With a commitment to ensuring a prosperous Australia for future generations, AAM exists to promote investment in agriculture that will leave a positive and sustainable legacy. Proudly privately owned and with more than 530 people employed across the country, it offers strategic investment, asset management and operational management services with a focus on providing a platform for all Australians to invest in agriculture.

The company’s philosophy is one of diversification across industries and geographic locations, and in 2022 AAM has more than $600 million invested in farmland and agriculture supply chain assets. It also invests heavily in sustainability innovation to ensure it can protect planetary and animal health by producing more with less.

One of these initiatives is its South Australian free-range poultry operation that houses the nation’s largest on-farm solar battery. Creating net zero usage equivalent to removing 12,000 cars from the road or planting 72,000 trees, it delivers enough energy to power more than 650 homes and allows Riverlands Free Range Farms to be fully powered by renewable energy 65 per cent of the time.

Coffey cattle

First-generation farmers Adam and Jacynta Coffey spent a decade managing cattle stations for other people before securing the funds to buy a place of their own. Since 2016, they’ve been transforming Boreelum, a 2500-hectare failed tree plantation in central Queensland, into prime pastoral land.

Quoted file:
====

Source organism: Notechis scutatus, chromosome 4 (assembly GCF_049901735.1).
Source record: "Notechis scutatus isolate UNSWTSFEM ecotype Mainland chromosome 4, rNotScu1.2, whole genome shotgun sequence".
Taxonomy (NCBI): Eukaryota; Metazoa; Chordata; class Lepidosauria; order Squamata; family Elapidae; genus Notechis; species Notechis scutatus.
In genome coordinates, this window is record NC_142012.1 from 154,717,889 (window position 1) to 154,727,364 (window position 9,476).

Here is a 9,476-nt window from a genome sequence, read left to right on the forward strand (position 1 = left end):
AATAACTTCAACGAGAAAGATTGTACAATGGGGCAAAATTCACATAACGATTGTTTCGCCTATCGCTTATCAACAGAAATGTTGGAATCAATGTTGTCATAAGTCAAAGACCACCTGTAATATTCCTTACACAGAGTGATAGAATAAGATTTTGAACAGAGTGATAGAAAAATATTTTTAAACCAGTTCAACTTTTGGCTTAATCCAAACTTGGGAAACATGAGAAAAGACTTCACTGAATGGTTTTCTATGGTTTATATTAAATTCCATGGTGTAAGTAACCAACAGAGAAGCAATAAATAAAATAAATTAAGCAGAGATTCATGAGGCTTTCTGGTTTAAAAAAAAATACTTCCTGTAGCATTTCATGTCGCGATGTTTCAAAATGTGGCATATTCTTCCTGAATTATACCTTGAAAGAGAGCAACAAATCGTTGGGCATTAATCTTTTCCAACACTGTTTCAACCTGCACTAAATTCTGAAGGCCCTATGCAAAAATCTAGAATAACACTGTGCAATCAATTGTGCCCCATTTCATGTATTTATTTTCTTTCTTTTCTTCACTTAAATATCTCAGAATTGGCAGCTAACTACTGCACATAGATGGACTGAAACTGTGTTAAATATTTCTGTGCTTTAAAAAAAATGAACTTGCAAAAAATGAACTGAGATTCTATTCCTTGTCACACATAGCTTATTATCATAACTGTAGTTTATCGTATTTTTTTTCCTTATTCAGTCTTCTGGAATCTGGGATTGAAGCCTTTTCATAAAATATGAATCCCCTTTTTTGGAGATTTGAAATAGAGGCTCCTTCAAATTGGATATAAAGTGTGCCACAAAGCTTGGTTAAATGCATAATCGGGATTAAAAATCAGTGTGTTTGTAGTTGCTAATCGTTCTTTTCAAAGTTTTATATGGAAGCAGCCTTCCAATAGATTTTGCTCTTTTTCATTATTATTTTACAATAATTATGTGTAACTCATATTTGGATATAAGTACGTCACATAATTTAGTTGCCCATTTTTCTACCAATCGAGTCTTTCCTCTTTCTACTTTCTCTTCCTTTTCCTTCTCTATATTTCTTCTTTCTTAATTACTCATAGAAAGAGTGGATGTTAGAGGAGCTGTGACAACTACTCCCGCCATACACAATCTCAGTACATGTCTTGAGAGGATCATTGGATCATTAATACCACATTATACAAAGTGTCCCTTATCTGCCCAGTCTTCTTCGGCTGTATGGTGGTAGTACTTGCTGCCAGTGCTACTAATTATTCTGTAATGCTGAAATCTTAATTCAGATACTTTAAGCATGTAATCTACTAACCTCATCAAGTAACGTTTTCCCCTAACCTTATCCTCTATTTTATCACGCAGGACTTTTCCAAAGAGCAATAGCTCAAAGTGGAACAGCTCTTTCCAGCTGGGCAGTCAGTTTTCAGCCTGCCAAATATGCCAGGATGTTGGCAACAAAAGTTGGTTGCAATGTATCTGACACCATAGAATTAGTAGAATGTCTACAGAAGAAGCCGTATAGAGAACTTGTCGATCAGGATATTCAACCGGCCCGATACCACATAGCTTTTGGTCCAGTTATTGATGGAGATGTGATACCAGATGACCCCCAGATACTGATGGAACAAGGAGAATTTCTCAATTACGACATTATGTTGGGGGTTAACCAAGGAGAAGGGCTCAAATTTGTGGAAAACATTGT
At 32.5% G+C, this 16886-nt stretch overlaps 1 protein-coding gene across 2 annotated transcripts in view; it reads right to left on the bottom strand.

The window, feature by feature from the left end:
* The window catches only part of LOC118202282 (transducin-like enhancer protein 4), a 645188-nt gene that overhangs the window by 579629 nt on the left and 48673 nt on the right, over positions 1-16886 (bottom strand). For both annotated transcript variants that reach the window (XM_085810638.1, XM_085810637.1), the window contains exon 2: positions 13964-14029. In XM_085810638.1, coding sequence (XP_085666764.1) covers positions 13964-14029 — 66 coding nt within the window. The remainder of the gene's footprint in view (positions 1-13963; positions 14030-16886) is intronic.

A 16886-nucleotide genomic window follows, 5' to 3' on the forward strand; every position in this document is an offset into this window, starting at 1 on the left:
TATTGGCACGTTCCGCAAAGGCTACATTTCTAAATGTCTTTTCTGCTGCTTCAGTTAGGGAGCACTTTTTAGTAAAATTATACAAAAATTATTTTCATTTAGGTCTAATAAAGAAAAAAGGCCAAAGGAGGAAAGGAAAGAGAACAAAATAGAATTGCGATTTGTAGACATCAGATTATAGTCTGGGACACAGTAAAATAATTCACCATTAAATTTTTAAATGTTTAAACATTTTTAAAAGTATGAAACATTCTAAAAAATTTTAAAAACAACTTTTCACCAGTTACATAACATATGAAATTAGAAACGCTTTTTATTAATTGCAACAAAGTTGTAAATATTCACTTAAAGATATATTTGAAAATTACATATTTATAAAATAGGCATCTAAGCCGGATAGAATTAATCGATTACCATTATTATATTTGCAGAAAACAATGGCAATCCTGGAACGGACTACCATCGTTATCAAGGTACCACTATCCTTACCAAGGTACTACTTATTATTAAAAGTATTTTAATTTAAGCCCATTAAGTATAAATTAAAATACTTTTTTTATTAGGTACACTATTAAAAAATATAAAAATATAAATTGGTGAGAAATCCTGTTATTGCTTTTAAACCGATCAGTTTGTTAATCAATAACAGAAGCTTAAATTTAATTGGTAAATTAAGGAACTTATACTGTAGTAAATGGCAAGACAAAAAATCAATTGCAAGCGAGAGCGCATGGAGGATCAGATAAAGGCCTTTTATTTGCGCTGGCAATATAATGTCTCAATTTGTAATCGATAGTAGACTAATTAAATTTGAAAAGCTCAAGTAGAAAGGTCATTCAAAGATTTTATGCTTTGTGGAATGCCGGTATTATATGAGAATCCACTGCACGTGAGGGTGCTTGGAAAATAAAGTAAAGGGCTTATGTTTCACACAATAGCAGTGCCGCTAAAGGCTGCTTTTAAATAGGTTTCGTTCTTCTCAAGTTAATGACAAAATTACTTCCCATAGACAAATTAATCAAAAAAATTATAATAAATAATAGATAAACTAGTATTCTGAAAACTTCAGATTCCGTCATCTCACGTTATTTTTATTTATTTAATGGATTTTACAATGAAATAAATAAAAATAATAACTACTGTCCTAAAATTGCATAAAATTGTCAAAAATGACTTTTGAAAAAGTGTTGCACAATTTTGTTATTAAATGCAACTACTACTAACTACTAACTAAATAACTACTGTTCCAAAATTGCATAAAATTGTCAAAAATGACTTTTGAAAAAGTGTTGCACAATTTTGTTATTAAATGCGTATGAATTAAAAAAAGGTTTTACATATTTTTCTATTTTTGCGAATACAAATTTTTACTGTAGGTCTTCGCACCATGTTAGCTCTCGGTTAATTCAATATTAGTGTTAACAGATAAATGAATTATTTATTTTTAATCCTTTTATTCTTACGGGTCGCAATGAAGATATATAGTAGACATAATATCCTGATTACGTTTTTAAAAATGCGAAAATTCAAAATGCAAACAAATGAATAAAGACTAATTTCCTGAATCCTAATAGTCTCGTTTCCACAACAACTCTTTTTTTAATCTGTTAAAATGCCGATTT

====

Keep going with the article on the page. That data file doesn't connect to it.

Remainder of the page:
The couple found no value in some 400 overgrown hectares of plantation timber. Investing in its removal and replanting paddocks with a rich mix of legumes and grasses has proved to be a strategic move. Their goal is to improve the soil and fill the winter ‘feed gap’ by producing year-round forage for a growing Brahman-cross herd. 

After five years of toil, the vision is steadily taking shape. Increased organic matter in the soil has aided water retention and reactivated several natural springs. The Coffeys say it’s evidence producers can increase their outputs without expanding their holdings or degrading their land – and they’ll soon be on the lookout for another rundown property to do it all again.

Cooper & Co

Strategic property acquisition to provide economic stability through environmental diversity has allowed CC Cooper & Co to grow to 820,000 hectares of agricultural and pastoral land across three states. Further stability comes via having diverse income streams from grain, hay and livestock, which minimises the impact of pricing fluctuations in individual commodities.

The family has always invested in property development to improve productivity and resilience in times of drought. In the case of the redevelopment of Madura Plains Station, this has seen $7 million invested, including over 1,000 kilometres of both fencing and pipelines to distribute high-quality stock water to all parts of the 712,000-hectare sheep station on the Nullarbor. A 12,000 head feedlot has also been installed to improve the management of stock through shearing and trucking. Whenever challenges have been faced, the Coopers have aimed to invest in permanent solutions to future-proof against a recurrence of the problem.

The use of technology has greatly improved stock and water management efficiency. Telemetry monitors water systems across all properties, while electronic ID and auto-drafting technology allow for full data recording on individual animals.

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